Some women love childbirth. You can read all kinds of articles on the internet by women who say it was a natural high, that they loved every minute of it, that it was even pleasurable. I went into labor hoping I would be one of those women. I really tried to not think of contractions as pain, but as “rushes” (a la Ida May Gaskin) that helped move my baby down. I tried to distract myself during contractions by singing or remembering Hubby’s and my honeymoon in Hawaii or conjuring up other relaxing images in my mind.
I was determined to do everything as naturally as possible (no drugs, etc.), and I did, but boy did it hurt! It was NOT pleasurable. The only thing in the whole process that I remember as pleasurable was when the placenta came out. I barely even had to push; it just plopped out into a bowl, and the relief I felt then was marvelous. But before that point, I had about 8 hours of light contractions, 48 hours of strong, REALLY PAINFUL contractions, and a couple hours of pushing. It was the hardest thing I have ever done, and (gasp!) I didn’t actually enjoy it very much. But getting to meet my baby was amazing.
I am writing all this because I found myself thinking this morning that someday it will be wonderful to grow another person in my womb and add another tiny, totally dependent newborn to our family. Baby boy is not a newborn any more. He can entertain himself for a while with toys, he sleeps in his own crib (most of the time), and Mama is no longer his whole entire world (although he still likes me quite a bit). 🙂
Some women say, “Oh, just wait a while, you’ll forget all about the pain of childbirth.” Well, it’s been four months, and I still vividly remember the pain. I don’t think I will ever forget it. I do want more babies, lots of them, but I’ll admit I don’t want to ever go through labor again (although, Lord willing, I will do it again, because it’s worth it in the end).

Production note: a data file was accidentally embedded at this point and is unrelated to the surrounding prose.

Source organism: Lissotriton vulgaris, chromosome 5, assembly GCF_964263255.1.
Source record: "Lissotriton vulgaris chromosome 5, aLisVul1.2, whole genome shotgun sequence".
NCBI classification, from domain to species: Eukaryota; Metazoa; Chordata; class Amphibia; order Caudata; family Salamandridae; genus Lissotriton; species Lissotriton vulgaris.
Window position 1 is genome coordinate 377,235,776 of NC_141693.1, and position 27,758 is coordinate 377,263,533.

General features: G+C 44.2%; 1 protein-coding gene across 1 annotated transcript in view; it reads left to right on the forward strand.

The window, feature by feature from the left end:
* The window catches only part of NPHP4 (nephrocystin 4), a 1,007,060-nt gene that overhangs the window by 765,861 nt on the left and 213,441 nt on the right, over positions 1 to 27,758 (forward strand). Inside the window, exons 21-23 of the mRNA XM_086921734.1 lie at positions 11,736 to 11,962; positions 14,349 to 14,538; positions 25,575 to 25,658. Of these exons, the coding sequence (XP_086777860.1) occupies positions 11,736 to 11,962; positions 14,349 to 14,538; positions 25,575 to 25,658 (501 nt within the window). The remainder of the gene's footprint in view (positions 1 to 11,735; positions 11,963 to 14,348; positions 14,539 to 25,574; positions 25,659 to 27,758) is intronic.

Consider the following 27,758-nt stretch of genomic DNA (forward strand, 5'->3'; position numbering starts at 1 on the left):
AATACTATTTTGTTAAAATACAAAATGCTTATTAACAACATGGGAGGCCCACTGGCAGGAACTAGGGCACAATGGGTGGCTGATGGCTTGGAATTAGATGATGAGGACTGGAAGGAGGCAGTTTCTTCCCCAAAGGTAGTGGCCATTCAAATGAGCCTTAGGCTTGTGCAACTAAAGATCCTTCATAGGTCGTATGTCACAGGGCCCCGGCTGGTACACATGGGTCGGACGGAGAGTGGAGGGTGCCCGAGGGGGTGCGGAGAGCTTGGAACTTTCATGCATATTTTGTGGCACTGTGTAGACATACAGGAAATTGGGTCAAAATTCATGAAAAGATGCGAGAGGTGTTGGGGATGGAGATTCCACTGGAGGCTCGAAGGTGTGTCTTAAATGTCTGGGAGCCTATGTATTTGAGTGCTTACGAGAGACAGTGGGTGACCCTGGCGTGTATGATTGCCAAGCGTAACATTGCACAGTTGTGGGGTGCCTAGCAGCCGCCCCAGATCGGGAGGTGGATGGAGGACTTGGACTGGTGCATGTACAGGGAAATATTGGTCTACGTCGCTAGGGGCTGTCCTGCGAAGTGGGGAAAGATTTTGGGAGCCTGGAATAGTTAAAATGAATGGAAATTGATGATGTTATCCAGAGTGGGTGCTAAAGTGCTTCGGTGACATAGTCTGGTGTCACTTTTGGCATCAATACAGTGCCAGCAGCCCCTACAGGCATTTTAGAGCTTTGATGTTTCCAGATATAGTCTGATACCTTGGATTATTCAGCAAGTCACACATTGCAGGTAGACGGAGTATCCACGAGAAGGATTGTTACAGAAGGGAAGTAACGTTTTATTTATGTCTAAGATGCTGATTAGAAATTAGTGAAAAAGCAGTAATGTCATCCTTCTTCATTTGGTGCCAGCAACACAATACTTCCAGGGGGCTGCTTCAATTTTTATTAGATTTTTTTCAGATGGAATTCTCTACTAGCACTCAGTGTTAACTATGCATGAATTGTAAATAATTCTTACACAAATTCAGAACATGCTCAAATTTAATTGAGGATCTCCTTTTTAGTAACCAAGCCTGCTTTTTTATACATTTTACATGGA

I never understood the sacrifice that my mother and all mothers around the world have made in giving birth and caring 24/7 for a child until I became a mother. This is what God put me here for, to love my husband and grow babies and yes, give birth to them. I’m not saying I have no other purpose than to take care of my husband and babies, but I think that is the most important thing I do. What could be more important than raising up people from infancy to adulthood to love and obey the Lord? Then, I hope and pray, my children will pass on this godly heritage to their own children, and on and on and on until Jesus returns.
Edited to add:
The reasons I chose not to use any drugs were that 1) they can easily pass to the baby, with detrimental effects, and 2) any “unnatural” interventions in the labor process can lead to the need for more and more interventions, and possibly a C-section in the end–for an example, read How Childbirth Went Industrial.
I wanted to do what was best for my baby and for me, and I honestly believe that choosing the pain was the best option in my case. Besides, the sense of accomplishment I felt when my baby was finally here, and without drugs or interventions, was huge. I didn’t have to wonder if drugs were affecting my baby’s first minutes and hours. Baby Boy was very calm but alert, and his Apgar scores were 10 and 10.
That being said, I know there is a point when drugs or C-sections may be necessary, but the percentage of women who really need them is very small.
I’m hoping that my next labor is a lot shorter! It usually is, with the second child.